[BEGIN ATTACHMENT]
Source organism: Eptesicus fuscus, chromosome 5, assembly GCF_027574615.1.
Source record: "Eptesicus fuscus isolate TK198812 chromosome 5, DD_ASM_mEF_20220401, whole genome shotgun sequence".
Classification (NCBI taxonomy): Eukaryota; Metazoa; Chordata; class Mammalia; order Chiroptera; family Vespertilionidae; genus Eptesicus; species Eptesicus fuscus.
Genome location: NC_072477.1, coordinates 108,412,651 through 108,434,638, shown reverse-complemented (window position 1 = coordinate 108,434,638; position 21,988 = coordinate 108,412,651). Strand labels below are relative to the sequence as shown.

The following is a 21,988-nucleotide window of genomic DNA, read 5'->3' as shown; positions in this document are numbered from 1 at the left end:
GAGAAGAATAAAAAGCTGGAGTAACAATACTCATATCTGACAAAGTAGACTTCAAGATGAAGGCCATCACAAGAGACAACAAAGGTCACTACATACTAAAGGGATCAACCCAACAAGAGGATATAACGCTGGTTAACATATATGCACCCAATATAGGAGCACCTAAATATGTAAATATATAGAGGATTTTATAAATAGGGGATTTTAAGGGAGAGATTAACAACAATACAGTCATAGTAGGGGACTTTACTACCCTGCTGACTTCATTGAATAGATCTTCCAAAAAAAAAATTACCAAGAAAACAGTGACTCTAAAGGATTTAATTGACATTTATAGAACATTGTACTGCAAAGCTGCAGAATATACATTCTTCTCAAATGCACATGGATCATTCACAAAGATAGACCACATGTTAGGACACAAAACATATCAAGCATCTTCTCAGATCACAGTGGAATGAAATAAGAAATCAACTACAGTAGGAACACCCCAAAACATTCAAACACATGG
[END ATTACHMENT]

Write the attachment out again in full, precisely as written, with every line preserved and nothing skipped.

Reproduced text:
Source organism: Eptesicus fuscus, chromosome 5, assembly GCF_027574615.1.
Source record: "Eptesicus fuscus isolate TK198812 chromosome 5, DD_ASM_mEF_20220401, whole genome shotgun sequence".
Classification (NCBI taxonomy): Eukaryota; Metazoa; Chordata; class Mammalia; order Chiroptera; family Vespertilionidae; genus Eptesicus; species Eptesicus fuscus.
Genome location: NC_072477.1, coordinates 108,412,651 through 108,434,638, shown reverse-complemented (window position 1 = coordinate 108,434,638; position 21,988 = coordinate 108,412,651). Strand labels below are relative to the sequence as shown.

The following is a 21,988-nucleotide window of genomic DNA, read 5'->3' as shown; positions in this document are numbered from 1 at the left end:
GAGAAGAATAAAAAGCTGGAGTAACAATACTCATATCTGACAAAGTAGACTTCAAGATGAAGGCCATCACAAGAGACAACAAAGGTCACTACATACTAAAGGGATCAACCCAACAAGAGGATATAACGCTGGTTAACATATATGCACCCAATATAGGAGCACCTAAATATGTAAATATATAGAGGATTTTATAAATAGGGGATTTTAAGGGAGAGATTAACAACAATACAGTCATAGTAGGGGACTTTACTACCCTGCTGACTTCATTGAATAGATCTTCCAAAAAAAAAATTACCAAGAAAACAGTGACTCTAAAGGATTTAATTGACATTTATAGAACATTGTACTGCAAAGCTGCAGAATATACATTCTTCTCAAATGCACATGGATCATTCACAAAGATAGACCACATGTTAGGACACAAAACATATCAAGCATCTTCTCAGATCACAGTGGAATGAAATAAGAAATCAACTACAGTAGGAACACCCCAAAACATTCAAACACATGG